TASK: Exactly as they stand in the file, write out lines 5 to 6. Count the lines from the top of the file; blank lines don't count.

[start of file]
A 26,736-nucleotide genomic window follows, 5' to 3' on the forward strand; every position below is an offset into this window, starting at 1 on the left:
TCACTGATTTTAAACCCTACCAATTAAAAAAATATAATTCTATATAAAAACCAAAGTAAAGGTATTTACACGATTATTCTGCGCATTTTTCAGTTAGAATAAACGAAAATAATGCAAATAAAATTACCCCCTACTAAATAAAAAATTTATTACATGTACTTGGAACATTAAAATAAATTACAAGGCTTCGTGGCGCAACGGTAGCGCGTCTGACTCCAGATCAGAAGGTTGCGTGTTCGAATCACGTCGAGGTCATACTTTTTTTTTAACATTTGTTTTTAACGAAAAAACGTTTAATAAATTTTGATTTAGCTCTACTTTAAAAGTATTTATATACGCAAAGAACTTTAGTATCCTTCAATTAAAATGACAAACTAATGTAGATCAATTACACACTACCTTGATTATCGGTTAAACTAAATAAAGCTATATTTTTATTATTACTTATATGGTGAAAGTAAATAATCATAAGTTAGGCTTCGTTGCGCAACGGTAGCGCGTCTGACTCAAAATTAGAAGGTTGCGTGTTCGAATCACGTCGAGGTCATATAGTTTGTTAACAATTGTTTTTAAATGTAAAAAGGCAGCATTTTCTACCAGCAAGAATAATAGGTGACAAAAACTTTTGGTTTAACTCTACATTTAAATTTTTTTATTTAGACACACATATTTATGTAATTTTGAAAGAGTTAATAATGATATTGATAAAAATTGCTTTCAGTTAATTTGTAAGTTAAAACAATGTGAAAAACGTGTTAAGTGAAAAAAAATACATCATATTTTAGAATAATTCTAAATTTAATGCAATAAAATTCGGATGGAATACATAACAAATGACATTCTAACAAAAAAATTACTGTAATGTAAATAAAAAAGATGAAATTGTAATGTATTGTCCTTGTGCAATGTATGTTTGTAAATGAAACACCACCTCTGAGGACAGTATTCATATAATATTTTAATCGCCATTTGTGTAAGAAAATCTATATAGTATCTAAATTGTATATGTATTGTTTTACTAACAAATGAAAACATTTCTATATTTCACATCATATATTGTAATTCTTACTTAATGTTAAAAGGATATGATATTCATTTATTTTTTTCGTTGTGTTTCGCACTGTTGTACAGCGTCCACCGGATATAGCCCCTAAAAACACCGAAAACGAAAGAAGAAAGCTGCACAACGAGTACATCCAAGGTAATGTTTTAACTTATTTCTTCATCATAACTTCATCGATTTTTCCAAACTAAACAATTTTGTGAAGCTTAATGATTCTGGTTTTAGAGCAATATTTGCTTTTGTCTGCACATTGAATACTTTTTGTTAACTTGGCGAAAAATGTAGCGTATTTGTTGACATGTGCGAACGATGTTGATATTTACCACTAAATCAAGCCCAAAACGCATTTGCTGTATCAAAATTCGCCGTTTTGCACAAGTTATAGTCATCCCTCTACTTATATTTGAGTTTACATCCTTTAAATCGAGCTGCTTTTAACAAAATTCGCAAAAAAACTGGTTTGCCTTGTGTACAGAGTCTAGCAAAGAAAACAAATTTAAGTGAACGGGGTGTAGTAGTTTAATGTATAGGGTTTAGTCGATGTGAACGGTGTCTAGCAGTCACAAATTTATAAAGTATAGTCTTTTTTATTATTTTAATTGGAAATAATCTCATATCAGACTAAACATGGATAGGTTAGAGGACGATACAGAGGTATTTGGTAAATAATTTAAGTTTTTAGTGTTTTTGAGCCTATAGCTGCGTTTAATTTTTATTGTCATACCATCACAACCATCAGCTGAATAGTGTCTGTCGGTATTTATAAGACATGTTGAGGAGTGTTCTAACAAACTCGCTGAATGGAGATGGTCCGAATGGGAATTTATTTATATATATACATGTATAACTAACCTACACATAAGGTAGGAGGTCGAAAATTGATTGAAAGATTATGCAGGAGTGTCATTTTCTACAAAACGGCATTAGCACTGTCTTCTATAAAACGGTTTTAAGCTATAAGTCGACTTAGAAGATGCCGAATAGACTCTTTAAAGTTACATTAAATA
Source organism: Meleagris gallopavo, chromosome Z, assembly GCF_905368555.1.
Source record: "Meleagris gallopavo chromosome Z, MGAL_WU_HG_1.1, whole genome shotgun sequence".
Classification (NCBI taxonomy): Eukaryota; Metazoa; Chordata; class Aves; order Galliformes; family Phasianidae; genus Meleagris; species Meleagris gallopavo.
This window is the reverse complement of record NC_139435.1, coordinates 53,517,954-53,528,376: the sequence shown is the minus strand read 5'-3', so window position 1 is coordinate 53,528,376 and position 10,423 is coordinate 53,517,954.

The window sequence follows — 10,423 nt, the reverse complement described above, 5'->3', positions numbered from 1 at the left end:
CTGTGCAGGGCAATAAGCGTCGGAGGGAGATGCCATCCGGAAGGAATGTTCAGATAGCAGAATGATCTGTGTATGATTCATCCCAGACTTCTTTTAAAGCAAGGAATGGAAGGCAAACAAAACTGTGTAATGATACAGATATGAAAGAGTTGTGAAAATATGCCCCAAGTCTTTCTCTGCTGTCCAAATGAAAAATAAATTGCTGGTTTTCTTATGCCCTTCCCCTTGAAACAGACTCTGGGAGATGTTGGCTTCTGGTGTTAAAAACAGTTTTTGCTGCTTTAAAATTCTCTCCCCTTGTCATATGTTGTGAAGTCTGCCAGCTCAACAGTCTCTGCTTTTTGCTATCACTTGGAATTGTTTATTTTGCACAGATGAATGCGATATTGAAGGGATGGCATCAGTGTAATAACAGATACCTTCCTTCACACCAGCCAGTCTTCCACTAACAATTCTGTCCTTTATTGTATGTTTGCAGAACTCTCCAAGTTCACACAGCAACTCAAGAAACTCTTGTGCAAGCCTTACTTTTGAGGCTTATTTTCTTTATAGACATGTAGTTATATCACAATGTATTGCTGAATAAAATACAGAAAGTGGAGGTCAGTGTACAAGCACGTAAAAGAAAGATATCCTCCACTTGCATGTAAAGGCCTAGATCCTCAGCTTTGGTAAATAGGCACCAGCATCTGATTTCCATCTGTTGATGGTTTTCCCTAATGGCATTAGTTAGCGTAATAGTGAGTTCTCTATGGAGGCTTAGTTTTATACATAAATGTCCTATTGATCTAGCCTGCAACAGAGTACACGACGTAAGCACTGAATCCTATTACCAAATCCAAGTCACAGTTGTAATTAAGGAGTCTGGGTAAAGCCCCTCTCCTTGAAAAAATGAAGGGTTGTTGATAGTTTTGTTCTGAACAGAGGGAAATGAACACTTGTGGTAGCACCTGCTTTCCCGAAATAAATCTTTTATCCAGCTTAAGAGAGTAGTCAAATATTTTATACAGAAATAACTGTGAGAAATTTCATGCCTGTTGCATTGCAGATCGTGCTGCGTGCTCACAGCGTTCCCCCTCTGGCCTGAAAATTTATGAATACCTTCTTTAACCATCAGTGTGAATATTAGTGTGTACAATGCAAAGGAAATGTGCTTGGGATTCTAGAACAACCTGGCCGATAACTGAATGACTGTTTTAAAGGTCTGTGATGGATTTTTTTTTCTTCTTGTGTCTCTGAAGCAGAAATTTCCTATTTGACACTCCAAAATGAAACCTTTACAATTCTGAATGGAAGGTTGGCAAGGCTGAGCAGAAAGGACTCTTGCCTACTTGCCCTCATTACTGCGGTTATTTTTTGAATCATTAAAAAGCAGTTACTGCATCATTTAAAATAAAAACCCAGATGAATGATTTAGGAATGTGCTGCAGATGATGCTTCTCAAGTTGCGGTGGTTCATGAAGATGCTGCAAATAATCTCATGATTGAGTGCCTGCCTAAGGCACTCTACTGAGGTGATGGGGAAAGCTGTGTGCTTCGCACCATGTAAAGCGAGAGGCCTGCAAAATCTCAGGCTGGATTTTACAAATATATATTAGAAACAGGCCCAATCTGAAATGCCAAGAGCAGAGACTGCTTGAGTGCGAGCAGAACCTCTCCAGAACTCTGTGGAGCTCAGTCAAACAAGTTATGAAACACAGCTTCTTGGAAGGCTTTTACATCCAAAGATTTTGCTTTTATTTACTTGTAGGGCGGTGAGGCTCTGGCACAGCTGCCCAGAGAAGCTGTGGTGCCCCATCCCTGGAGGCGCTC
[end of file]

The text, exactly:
Classification (NCBI taxonomy): Eukaryota; Metazoa; Chordata; class Aves; order Galliformes; family Phasianidae; genus Meleagris; species Meleagris gallopavo.
This window is the reverse complement of record NC_139435.1, coordinates 53,517,954-53,528,376: the sequence shown is the minus strand read 5'-3', so window position 1 is coordinate 53,528,376 and position 10,423 is coordinate 53,517,954.